Block whistleblower says firm ignored compliance, allowed terror groups

Jack Dorsey’s fintech firm Block is being probed by federal prosecutors after a former employee claimed that “everything in its compliance section was flawed” and that it’s “led by people who should not be in charge of a regulated compliance program.”

As reported by NBC, the whistleblower also claimed that Block and its business units Cash App and Square transacted crypto for terrorists, facilitated payments for sanctioned countries, and flouted compliance protocols.

The whistleblower — a former Block employee — reportedly provided 100 pages of documents to prosecutors from the Southern District of New York that show the alleged malpractice. 

The documents allegedly detail how Block processed numerous crypto transactions for terrorist-designated groups. Meanwhile, Square and Cash App allegedly failed to collect relevant information from customers that would help assess risks.

Square also reportedly facilitated thousands of transactions with countries under economic sanctions.

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Despite being alerted to these alleged breaches, the whistleblower says the Block failed to change any company processes. They claim that a mix of the transactions discussed with prosecutors, including bitcoin, credit card, and dollar transfers, were not reported to the government under law.  

They told NBC News, “From the ground up, everything in the compliance section was flawed. It is led by people who should not be in charge of a regulated compliance program.”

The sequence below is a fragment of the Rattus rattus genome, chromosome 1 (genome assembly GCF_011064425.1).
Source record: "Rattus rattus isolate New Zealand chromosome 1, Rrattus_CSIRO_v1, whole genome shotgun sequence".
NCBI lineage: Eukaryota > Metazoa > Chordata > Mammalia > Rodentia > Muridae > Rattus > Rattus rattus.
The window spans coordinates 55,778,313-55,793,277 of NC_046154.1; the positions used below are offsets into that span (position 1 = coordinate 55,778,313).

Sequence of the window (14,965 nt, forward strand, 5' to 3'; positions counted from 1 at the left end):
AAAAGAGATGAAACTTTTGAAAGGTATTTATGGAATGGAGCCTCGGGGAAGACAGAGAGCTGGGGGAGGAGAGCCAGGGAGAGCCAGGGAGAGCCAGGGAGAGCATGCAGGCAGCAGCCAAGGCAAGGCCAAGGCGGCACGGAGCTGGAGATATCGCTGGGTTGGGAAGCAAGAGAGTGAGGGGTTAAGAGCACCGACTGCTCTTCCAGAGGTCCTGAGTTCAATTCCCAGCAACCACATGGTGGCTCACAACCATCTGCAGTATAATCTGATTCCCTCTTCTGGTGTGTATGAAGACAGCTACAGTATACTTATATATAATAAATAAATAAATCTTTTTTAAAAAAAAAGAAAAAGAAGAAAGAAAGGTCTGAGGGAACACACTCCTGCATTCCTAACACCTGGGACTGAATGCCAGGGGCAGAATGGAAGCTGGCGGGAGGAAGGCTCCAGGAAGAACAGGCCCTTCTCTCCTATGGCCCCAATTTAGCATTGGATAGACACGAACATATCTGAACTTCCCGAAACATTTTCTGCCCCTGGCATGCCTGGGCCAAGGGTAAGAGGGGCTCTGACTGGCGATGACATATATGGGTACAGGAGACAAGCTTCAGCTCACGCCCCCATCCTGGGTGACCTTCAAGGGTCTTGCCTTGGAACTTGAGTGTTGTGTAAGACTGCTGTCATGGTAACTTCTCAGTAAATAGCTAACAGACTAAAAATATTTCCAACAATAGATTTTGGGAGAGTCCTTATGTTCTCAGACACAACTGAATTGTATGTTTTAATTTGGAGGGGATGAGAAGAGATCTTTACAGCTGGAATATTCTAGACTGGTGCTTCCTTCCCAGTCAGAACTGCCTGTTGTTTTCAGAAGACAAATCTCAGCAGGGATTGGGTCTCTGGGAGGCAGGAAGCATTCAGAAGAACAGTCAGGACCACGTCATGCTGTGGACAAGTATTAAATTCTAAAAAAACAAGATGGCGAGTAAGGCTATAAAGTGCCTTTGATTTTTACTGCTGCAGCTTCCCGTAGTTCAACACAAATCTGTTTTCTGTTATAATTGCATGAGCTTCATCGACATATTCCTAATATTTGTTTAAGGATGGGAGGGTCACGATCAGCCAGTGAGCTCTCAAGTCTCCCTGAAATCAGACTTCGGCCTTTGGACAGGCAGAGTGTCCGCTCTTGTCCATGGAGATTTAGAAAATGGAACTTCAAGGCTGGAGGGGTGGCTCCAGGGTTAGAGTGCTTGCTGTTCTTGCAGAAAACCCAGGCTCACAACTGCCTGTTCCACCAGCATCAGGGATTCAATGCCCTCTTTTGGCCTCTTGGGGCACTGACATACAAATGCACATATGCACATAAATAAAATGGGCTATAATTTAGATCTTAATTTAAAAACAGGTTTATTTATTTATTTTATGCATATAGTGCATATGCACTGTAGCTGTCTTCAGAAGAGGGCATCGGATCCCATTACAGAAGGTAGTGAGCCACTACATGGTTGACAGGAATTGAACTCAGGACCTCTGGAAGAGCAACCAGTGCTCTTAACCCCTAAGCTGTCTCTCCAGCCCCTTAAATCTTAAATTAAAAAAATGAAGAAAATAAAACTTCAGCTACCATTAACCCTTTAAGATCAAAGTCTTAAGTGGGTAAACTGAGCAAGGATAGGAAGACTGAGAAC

These allegations of an inadequate compliance program echo claims from a research report published last year by short-sellers Hindenburg Research. This report alleged that “Cash App suppressed internal concerns and ignored user pleas for help as criminal activity and fraud ran rampant on its platform.”

Block execs allegedly knew compliance pitfalls

The former employee’s lawyer, Edward Siedle, who previously represented the Securities and Exchange Commission, said, “It’s my understanding from the documents that compliance lapses were known to Block leadership and the board in recent years.”

A Block spokesperson told NBC News it voluntarily reported ‘thousands’ of the flagged transactions to the Office of Foreign Assets Control. The former employee, however, says this isn’t true.

The spokesperson added, “Block has a responsible and extensive compliance program and we regularly adapt our practices to meet emerging threats and an evolving sanctions regulatory environment.

“Continually improving the safety and security of our ecosystem is a top priority for Block. We have been and remain committed to building upon this work, as well as continuing to invest significantly in our compliance program.”

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